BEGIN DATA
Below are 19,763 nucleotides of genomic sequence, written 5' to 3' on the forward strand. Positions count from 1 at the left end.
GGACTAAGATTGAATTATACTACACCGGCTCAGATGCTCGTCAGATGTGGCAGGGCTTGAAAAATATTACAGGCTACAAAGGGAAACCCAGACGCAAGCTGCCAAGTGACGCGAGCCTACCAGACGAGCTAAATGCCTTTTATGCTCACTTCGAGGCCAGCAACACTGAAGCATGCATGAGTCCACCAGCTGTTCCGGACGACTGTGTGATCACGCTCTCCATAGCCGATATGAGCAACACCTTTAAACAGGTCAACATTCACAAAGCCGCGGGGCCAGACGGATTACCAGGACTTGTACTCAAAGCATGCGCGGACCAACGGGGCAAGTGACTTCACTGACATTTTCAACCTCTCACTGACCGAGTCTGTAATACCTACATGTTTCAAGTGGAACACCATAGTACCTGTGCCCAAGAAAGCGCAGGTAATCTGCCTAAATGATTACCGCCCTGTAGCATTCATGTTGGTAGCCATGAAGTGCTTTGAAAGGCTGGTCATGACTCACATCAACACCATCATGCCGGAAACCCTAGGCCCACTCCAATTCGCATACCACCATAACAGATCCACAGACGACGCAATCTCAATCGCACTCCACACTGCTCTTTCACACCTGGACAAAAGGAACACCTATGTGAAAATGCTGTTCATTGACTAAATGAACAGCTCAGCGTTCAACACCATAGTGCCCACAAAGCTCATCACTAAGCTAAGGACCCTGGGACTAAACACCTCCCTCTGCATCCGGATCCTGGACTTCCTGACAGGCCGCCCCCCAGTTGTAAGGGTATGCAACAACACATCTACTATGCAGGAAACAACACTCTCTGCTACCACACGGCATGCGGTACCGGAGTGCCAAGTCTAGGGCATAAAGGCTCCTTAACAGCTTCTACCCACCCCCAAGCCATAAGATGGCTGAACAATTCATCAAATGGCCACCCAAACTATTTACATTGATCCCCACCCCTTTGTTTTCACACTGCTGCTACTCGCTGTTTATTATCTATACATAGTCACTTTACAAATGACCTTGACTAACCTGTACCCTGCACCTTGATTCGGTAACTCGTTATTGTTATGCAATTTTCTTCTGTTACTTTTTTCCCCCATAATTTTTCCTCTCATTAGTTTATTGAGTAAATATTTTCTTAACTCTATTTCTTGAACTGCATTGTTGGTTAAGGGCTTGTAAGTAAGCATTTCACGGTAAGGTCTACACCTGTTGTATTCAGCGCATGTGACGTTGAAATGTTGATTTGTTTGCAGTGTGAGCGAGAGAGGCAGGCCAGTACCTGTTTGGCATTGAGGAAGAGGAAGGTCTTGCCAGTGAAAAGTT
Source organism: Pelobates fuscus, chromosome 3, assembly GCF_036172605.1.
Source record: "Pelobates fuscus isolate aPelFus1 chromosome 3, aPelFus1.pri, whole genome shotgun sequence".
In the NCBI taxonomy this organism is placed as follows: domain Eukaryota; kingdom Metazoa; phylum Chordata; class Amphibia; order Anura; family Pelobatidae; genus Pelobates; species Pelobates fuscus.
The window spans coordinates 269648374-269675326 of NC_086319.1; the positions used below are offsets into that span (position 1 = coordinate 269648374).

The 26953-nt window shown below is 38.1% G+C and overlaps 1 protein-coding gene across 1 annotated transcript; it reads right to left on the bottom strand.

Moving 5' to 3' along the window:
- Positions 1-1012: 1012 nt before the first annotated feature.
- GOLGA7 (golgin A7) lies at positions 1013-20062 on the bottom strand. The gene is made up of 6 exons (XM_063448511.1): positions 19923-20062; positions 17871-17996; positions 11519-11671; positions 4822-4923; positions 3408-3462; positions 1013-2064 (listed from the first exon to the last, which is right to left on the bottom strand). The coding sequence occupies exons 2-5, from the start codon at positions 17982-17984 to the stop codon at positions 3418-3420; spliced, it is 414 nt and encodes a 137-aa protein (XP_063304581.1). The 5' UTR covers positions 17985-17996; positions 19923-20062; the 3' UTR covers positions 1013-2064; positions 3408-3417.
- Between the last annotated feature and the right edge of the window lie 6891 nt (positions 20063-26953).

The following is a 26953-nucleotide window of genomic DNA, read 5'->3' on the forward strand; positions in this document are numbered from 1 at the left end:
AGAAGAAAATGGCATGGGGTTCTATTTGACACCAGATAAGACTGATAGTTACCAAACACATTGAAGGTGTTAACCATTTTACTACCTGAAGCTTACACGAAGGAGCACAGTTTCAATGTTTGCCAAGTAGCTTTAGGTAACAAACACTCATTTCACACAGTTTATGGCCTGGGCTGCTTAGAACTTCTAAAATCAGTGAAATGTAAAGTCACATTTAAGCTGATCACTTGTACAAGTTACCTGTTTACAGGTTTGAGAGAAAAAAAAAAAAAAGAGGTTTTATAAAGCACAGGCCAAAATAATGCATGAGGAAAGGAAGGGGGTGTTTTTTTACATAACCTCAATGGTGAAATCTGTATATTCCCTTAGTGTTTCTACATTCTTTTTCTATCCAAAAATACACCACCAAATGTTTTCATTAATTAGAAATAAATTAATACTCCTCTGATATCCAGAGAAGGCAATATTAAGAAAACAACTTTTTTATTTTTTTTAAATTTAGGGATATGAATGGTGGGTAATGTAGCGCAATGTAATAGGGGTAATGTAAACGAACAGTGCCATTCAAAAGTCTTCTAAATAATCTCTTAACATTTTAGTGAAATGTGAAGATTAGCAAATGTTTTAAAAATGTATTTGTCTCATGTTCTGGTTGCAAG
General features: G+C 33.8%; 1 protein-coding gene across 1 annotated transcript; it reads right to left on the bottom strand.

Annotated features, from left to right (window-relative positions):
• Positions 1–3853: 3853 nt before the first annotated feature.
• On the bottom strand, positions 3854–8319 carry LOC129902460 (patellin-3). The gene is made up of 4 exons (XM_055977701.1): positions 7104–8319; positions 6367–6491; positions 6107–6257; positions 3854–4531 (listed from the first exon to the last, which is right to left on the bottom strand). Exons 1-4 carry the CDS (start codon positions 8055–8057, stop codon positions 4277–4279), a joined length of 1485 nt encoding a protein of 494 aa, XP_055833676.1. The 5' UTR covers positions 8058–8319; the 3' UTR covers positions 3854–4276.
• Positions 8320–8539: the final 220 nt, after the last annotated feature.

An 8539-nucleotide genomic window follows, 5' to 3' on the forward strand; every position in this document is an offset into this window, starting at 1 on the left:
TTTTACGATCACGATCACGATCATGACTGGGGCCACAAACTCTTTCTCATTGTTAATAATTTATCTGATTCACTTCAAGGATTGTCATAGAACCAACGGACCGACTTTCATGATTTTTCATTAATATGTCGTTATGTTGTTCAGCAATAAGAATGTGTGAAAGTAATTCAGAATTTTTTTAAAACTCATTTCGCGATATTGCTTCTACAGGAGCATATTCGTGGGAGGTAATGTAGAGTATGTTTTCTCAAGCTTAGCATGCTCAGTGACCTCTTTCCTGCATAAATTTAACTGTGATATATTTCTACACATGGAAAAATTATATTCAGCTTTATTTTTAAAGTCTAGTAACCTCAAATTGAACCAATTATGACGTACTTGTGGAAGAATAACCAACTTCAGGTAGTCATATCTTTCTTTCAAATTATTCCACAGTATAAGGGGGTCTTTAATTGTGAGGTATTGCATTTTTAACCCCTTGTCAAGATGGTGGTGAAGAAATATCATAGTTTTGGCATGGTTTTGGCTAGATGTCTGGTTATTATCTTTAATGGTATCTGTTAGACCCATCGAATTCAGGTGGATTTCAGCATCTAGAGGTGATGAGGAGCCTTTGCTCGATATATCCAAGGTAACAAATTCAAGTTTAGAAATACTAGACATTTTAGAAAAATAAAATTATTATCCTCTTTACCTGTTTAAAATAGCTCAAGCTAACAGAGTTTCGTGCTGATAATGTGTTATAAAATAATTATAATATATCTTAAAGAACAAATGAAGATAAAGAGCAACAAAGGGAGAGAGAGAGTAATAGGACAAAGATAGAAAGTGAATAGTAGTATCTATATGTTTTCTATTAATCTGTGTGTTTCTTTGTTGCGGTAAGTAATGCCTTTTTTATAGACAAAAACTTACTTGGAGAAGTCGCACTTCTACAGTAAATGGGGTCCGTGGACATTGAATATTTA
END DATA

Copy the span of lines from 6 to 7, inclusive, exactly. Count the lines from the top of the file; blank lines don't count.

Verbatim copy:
The window spans coordinates 269648374-269675326 of NC_086319.1; the positions used below are offsets into that span (position 1 = coordinate 269648374).

The 26953-nt window shown below is 38.1% G+C and overlaps 1 protein-coding gene across 1 annotated transcript; it reads right to left on the bottom strand.